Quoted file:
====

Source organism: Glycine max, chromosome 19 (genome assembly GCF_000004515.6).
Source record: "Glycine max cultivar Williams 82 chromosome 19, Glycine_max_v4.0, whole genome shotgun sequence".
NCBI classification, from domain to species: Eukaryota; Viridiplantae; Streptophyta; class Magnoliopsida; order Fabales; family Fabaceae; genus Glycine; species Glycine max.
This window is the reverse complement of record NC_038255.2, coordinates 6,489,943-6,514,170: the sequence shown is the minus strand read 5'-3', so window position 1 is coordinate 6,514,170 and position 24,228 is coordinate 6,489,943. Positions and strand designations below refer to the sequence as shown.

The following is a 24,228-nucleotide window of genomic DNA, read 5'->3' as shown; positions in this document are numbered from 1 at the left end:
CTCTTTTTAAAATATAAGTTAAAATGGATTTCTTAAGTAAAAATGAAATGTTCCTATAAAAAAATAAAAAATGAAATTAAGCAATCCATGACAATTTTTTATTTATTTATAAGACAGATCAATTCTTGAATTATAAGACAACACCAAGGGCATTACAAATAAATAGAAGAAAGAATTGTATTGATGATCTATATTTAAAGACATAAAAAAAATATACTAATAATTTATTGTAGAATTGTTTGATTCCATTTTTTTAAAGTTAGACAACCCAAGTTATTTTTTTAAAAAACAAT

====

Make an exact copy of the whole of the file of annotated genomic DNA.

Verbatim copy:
Source organism: Glycine max, chromosome 19 (genome assembly GCF_000004515.6).
Source record: "Glycine max cultivar Williams 82 chromosome 19, Glycine_max_v4.0, whole genome shotgun sequence".
NCBI classification, from domain to species: Eukaryota; Viridiplantae; Streptophyta; class Magnoliopsida; order Fabales; family Fabaceae; genus Glycine; species Glycine max.
This window is the reverse complement of record NC_038255.2, coordinates 6,489,943-6,514,170: the sequence shown is the minus strand read 5'-3', so window position 1 is coordinate 6,514,170 and position 24,228 is coordinate 6,489,943. Positions and strand designations below refer to the sequence as shown.

The following is a 24,228-nucleotide window of genomic DNA, read 5'->3' as shown; positions in this document are numbered from 1 at the left end:
CTCTTTTTAAAATATAAGTTAAAATGGATTTCTTAAGTAAAAATGAAATGTTCCTATAAAAAAATAAAAAATGAAATTAAGCAATCCATGACAATTTTTTATTTATTTATAAGACAGATCAATTCTTGAATTATAAGACAACACCAAGGGCATTACAAATAAATAGAAGAAAGAATTGTATTGATGATCTATATTTAAAGACATAAAAAAAATATACTAATAATTTATTGTAGAATTGTTTGATTCCATTTTTTTAAAGTTAGACAACCCAAGTTATTTTTTTAAAAAACAAT